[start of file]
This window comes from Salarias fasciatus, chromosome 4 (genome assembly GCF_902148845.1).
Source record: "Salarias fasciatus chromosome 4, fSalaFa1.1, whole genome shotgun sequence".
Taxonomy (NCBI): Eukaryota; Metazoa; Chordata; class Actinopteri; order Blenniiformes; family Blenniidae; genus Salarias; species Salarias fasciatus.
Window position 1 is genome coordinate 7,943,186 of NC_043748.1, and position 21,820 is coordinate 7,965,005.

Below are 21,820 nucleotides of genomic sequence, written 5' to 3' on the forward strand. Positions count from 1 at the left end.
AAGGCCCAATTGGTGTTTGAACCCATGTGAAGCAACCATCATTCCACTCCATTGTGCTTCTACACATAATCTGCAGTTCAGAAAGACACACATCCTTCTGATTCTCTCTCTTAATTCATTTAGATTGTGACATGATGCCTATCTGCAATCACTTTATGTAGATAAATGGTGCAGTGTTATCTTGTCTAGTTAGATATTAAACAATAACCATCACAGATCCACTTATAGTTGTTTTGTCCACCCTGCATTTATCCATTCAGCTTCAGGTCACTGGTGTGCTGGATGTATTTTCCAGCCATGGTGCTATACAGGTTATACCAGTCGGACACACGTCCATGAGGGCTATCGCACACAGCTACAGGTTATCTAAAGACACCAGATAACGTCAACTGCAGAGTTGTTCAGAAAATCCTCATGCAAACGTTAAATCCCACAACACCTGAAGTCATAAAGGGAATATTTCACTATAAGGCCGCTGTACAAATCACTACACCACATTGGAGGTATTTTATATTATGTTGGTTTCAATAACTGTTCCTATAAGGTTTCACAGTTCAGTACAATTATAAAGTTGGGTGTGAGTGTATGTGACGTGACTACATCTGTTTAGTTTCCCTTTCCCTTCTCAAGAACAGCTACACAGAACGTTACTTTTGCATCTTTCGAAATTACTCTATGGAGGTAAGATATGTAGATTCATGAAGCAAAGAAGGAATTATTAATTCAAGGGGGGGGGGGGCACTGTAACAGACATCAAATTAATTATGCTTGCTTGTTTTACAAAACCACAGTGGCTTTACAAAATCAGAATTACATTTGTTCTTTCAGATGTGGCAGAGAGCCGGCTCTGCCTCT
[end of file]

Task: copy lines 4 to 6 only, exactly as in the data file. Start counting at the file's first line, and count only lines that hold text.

Window position 1 is genome coordinate 7,943,186 of NC_043748.1, and position 21,820 is coordinate 7,965,005.

Below are 21,820 nucleotides of genomic sequence, written 5' to 3' on the forward strand. Positions count from 1 at the left end.
AAGGCCCAATTGGTGTTTGAACCCATGTGAAGCAACCATCATTCCACTCCATTGTGCTTCTACACATAATCTGCAGTTCAGAAAGACACACATCCTTCTGATTCTCTCTCTTAATTCATTTAGATTGTGACATGATGCCTATCTGCAATCACTTTATGTAGATAAATGGTGCAGTGTTATCTTGTCTAGTTAGATATTAAACAATAACCATCACAGATCCACTTATAGTTGTTTTGTCCACCCTGCATTTATCCATTCAGCTTCAGGTCACTGGTGTGCTGGATGTATTTTCCAGCCATGGTGCTATACAGGTTATACCAGTCGGACACACGTCCATGAGGGCTATCGCACACAGCTACAGGTTATCTAAAGACACCAGATAACGTCAACTGCAGAGTTGTTCAGAAAATCCTCATGCAAACGTTAAATCCCACAACACCTGAAGTCATAAAGGGAATATTTCACTATAAGGCCGCTGTACAAATCACTACACCACATTGGAGGTATTTTATATTATGTTGGTTTCAATAACTGTTCCTATAAGGTTTCACAGTTCAGTACAATTATAAAGTTGGGTGTGAGTGTATGTGACGTGACTACATCTGTTTAGTTTCCCTTTCCCTTCTCAAGAACAGCTACACAGAACGTTACTTTTGCATCTTTCGAAATTACTCTATGGAGGTAAGATATGTAGATTCATGAAGCAAAGAAGGAATTATTAATTCAAGGGGGGGGGGGGCACTGTAACAGACATCAAATTAATTATGCTTGCTTGTTTTACAAAACCACAGTGGCTTTACAAAATCAGAATTACATTTGTTCTTTCAGATGTGGCAGAGAGCCGGCTCTGCCTCT